What is Blood Pressure?
Blood pressure is a measurement of the way that blood presses against your artery walls.
The pressure that occurs during a heartbeat is called systolic pressure.
Pressure between heartbeats is called diastolic pressure.
High blood pressure is also known as hypertension.
Systolic pressure is listed above diastolic pressure, so your blood pressure numbers end up looking like a fraction.
- Normal blood pressure – 119/79 or less
- Prehypertension – 120/80 – 139/89
- Hypertension – 140/90 or more
Effects of Hypertension
Your artery walls harden in response to high blood pressure over time.
When the pressure on your artery walls is high, your heart has to work much harder to pump blood through them.
If you have hypertension, you’re more likely to get congestive heart failure, angina, or even a heart attack.
High blood pressure further raises your risk of stroke. Either…
- A clot can block a narrow artery with hardened walls, or
- A vein can burst under the strain and bleed.
Blood vessels in your eyes may also burst under increased pressure. This can cause blindness.
When blood vessels harden near the kidneys, the kidneys cannot clear toxins from your blood as quickly. This can lead to kidney failure.
Blood Pressure Tests
There are often no visible signs of hypertension, so you need to get your blood pressure tested with a kit or at your doctor’s office.
Outside factors can artificially raise your blood pressure. They include…
- Drinking coffee
- Full bladder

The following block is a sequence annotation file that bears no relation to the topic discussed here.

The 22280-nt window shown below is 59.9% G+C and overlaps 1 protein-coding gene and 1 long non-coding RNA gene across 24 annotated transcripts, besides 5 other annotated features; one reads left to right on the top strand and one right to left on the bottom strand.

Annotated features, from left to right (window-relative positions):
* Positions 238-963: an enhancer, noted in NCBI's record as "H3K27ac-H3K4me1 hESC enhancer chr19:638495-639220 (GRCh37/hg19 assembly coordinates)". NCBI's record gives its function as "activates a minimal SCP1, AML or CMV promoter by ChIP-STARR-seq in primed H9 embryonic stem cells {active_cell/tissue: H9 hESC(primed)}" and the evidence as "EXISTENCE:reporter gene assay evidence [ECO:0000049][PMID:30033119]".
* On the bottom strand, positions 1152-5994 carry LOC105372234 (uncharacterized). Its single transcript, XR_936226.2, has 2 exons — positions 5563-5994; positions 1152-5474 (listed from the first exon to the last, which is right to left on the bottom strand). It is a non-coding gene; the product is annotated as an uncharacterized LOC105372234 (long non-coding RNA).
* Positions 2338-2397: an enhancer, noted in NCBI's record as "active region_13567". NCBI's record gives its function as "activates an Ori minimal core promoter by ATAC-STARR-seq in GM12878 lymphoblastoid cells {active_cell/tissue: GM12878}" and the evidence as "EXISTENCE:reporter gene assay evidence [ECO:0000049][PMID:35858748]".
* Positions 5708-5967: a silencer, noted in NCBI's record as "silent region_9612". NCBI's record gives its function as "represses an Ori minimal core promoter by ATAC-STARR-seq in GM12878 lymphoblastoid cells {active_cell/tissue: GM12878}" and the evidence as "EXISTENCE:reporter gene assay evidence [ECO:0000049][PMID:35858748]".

That’s why doctors advise you to have multiple blood pressure tests over several days. You’re more likely to get an accurate reading that way.
Treatment and Prevention
Changes in diet can lower blood pressure and even prevent hypertension.
Increase your consumption of a variety of…
- Lean protein
- Whole grains
Decrease your consumption of…
- Red meat
To reduce sodium consumption, avoid canned, frozen, and packaged foods, which often hide huge amounts of salt inside.
Did you know that soy sauce, soy substitutes, and mustard are all high in sodium? Try vinegars, Worcestershire sauce, or salt-free ketchup instead.
Be physically active! Start with 30 minutes of moderate exercise 5 times per week.
This post is an excerpt from the handout that accompanies our Blood Pressure 101 PowerPoint show. For more detailed information, check out our blood pressure materials in the Nutrition Education Store!
Stephanie Ronco has been editing for Food and Health Communications since 2011. She graduated from Colorado College magna cum laude with distinction in Comparative Literature. She was elected a member of Phi Beta Kappa in 2008.